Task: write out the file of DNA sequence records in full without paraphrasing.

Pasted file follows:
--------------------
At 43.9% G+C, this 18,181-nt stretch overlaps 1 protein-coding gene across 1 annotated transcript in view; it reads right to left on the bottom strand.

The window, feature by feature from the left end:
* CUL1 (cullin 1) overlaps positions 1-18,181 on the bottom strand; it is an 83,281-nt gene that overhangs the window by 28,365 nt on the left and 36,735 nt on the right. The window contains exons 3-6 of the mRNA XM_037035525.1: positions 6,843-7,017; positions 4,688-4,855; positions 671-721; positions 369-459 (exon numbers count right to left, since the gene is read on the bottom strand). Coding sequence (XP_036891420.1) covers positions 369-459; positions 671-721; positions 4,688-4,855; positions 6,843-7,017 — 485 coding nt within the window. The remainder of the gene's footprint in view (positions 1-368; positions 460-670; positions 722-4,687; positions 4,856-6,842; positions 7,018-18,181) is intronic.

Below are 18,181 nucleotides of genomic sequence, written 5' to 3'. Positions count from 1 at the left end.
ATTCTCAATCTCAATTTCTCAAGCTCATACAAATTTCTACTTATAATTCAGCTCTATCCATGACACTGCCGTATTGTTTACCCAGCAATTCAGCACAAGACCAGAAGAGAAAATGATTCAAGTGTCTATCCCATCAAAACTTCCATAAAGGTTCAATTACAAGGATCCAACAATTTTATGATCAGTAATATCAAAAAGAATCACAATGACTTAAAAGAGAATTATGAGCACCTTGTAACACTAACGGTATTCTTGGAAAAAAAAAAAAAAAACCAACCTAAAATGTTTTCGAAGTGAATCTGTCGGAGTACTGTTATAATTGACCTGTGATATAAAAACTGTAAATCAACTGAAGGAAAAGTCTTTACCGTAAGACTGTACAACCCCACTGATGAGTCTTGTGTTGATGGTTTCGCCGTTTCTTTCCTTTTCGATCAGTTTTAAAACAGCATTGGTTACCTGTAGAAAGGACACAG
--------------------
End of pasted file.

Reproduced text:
At 43.9% G+C, this 18,181-nt stretch overlaps 1 protein-coding gene across 1 annotated transcript in view; it reads right to left on the bottom strand.

The window, feature by feature from the left end:
* CUL1 (cullin 1) overlaps positions 1-18,181 on the bottom strand; it is an 83,281-nt gene that overhangs the window by 28,365 nt on the left and 36,735 nt on the right. The window contains exons 3-6 of the mRNA XM_037035525.1: positions 6,843-7,017; positions 4,688-4,855; positions 671-721; positions 369-459 (exon numbers count right to left, since the gene is read on the bottom strand). Coding sequence (XP_036891420.1) covers positions 369-459; positions 671-721; positions 4,688-4,855; positions 6,843-7,017 — 485 coding nt within the window. The remainder of the gene's footprint in view (positions 1-368; positions 460-670; positions 722-4,687; positions 4,856-6,842; positions 7,018-18,181) is intronic.

Below are 18,181 nucleotides of genomic sequence, written 5' to 3'. Positions count from 1 at the left end.
ATTCTCAATCTCAATTTCTCAAGCTCATACAAATTTCTACTTATAATTCAGCTCTATCCATGACACTGCCGTATTGTTTACCCAGCAATTCAGCACAAGACCAGAAGAGAAAATGATTCAAGTGTCTATCCCATCAAAACTTCCATAAAGGTTCAATTACAAGGATCCAACAATTTTATGATCAGTAATATCAAAAAGAATCACAATGACTTAAAAGAGAATTATGAGCACCTTGTAACACTAACGGTATTCTTGGAAAAAAAAAAAAAAAACCAACCTAAAATGTTTTCGAAGTGAATCTGTCGGAGTACTGTTATAATTGACCTGTGATATAAAAACTGTAAATCAACTGAAGGAAAAGTCTTTACCGTAAGACTGTACAACCCCACTGATGAGTCTTGTGTTGATGGTTTCGCCGTTTCTTTCCTTTTCGATCAGTTTTAAAACAGCATTGGTTACCTGTAGAAAGGACACAG